Inside every American — red, blue, purple, green, and every other color of the rainbow — there is a libertarian1 screaming to get out. Whenever our free wills feel threatened by authoritarianism, our inner libertarians come out and make us proclaim that we do not want the government — or anybody else, for that matter — telling us how to live or what to think and believe.
Regardless of America’s vast diversity of cultures and philosophies derived from the many nations and peoples of Earth, our need and desire for the liberty to exercise our free will is practically universal. Despite the partisan politics that often divide us against ourselves and our own best interests, the vast majority of Americans want to live in freedom and peace so that we may pursue happiness, spirituality and prosperity in the manners of our individual choosing.
Are you in touch with your inner libertarian? Do you nurture it with tolerance and forgiveness or have you neglected it in favor of your personal anxieties and arbitrary prejudices? Do you inspire its courage so that it can protect you from creeping authoritarianism or has fear and loathing caused you to smother it in rationalizations so that it cannot speak out against the false comforts ostensibly provided by tyranny and oppression disguised as incentives to progress and protection from enemies and threats?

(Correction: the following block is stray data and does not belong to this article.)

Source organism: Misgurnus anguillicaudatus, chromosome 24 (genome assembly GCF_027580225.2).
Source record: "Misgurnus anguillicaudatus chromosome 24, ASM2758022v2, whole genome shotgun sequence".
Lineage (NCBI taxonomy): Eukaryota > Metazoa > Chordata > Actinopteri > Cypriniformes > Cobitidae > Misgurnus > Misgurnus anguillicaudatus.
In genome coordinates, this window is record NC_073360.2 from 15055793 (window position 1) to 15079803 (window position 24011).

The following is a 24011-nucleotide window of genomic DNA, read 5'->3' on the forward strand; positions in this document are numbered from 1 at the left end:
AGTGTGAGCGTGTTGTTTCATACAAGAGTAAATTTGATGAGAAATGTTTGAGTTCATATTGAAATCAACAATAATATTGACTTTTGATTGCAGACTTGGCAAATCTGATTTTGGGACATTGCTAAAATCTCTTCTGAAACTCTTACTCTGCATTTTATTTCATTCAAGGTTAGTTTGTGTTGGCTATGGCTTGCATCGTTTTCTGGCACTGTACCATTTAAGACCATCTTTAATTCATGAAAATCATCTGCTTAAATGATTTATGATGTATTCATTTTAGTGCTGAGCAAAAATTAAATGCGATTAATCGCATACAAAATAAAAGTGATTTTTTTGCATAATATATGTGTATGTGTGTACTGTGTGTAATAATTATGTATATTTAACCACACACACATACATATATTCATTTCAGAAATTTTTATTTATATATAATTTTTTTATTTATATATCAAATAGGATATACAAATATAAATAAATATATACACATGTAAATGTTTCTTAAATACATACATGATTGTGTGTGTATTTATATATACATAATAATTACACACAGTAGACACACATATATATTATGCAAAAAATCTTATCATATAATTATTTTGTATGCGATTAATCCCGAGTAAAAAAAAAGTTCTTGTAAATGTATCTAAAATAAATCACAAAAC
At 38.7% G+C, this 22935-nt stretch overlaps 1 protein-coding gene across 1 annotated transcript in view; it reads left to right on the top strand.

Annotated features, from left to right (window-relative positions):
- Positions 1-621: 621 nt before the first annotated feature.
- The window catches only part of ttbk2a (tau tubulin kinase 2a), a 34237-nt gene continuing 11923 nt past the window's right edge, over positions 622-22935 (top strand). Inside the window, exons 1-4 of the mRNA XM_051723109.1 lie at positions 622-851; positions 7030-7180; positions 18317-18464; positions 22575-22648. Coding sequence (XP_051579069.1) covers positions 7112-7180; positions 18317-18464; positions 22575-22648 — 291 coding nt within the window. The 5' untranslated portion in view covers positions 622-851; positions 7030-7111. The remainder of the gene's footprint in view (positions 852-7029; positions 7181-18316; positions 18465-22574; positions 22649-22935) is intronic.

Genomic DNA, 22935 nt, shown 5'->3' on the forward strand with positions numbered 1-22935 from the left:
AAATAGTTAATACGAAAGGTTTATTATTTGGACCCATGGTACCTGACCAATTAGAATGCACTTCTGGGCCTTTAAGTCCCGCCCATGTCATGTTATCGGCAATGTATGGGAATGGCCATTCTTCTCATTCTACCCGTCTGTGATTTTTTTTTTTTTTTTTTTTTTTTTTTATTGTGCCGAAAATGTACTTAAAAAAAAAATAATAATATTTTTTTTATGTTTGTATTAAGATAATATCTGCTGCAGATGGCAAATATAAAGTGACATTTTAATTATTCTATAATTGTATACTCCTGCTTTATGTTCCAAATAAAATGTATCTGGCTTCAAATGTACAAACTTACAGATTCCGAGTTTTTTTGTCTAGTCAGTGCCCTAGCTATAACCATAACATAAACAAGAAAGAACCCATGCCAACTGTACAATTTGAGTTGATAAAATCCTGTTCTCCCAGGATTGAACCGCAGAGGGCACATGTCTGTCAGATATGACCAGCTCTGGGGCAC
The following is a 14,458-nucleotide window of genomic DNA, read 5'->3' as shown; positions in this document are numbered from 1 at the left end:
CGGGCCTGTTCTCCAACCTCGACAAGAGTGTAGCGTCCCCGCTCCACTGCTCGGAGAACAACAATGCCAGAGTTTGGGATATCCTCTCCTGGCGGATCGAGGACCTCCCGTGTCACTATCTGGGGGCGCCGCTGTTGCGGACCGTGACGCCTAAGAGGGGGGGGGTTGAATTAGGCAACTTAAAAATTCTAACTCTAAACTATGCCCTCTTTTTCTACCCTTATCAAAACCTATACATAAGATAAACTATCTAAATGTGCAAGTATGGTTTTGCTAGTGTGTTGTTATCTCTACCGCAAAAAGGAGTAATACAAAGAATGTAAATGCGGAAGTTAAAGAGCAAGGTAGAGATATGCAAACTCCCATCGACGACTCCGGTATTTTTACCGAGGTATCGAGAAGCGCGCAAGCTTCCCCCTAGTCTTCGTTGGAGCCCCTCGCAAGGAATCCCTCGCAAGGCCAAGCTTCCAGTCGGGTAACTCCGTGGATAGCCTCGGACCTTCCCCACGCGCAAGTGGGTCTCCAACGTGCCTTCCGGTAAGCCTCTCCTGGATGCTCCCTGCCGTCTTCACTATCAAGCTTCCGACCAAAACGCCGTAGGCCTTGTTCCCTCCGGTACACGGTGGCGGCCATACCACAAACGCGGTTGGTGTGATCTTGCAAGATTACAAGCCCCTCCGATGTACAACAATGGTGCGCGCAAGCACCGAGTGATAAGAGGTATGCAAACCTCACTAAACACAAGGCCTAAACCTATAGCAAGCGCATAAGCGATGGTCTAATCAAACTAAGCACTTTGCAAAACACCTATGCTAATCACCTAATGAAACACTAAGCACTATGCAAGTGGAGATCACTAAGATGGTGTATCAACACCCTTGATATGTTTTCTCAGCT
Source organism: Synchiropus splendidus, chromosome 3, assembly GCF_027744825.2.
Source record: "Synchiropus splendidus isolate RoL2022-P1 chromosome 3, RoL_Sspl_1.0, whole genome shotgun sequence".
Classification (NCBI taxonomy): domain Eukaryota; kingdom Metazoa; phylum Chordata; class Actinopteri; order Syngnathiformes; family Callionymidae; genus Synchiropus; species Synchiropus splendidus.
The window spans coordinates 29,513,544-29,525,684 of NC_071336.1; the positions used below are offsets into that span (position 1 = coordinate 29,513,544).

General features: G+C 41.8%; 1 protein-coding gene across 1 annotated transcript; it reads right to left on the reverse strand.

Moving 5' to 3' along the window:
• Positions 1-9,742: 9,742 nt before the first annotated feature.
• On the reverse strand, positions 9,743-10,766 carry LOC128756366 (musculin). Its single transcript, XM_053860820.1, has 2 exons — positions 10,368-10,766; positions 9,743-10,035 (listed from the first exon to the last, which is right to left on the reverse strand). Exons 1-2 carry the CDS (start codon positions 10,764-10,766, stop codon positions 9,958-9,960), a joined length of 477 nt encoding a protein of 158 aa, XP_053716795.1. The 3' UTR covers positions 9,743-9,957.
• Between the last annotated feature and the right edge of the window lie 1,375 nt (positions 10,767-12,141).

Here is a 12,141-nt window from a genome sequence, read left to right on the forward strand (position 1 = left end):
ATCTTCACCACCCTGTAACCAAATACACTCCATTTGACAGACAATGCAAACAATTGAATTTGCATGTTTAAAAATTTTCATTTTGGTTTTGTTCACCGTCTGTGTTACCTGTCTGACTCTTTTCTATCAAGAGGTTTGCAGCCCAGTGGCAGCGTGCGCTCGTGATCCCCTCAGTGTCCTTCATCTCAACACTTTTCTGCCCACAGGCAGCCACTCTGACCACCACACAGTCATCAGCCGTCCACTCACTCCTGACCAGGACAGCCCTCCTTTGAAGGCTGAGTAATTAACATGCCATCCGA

When we are apathetic, afraid or angry, our inner libertarians are sometimes forsaken — they might be temporarily rendered quaint by seemingly practical circumstances and subsequently abandoned due to their apparent inconvenience or they could be momentarily suppressed by the allure of false hopes and empty promises — until the cold steel toe of that ubiquitous metaphorical “jackboot” threatens to become firmly planted upon our very own gluteus maximi.
Indeed, we all value our own freedom, the right to exercise our free wills in choosing how we live and what we think and believe. However, valuing other peoples’ freedom when they exercise their right to live, think and believe differently than we do is sometimes difficult because the manifestation of tolerance and forgiveness necessitates the swallowing of our precious, yet cumbersome, pride.
America is called “the land of the free and the home of the brave” because rising above our personal anxieties and arbitrary prejudices to embrace the notion of “liberty and justice for all” requires a lot of courage.
The temptation to accept tyranny and oppression as essential to the fulfillment of our need for safety and our desire for progress (even if our definitions of that subjective concept are widely varied) is great when it appears that their imposition will remain limited to those who live, think and believe differently.
In such instances of weakness brought on by fear and loathing, our inner libertarians will try to remind us that tyranny and oppression cannot, by default, be limited. And all we have to do is listen to them.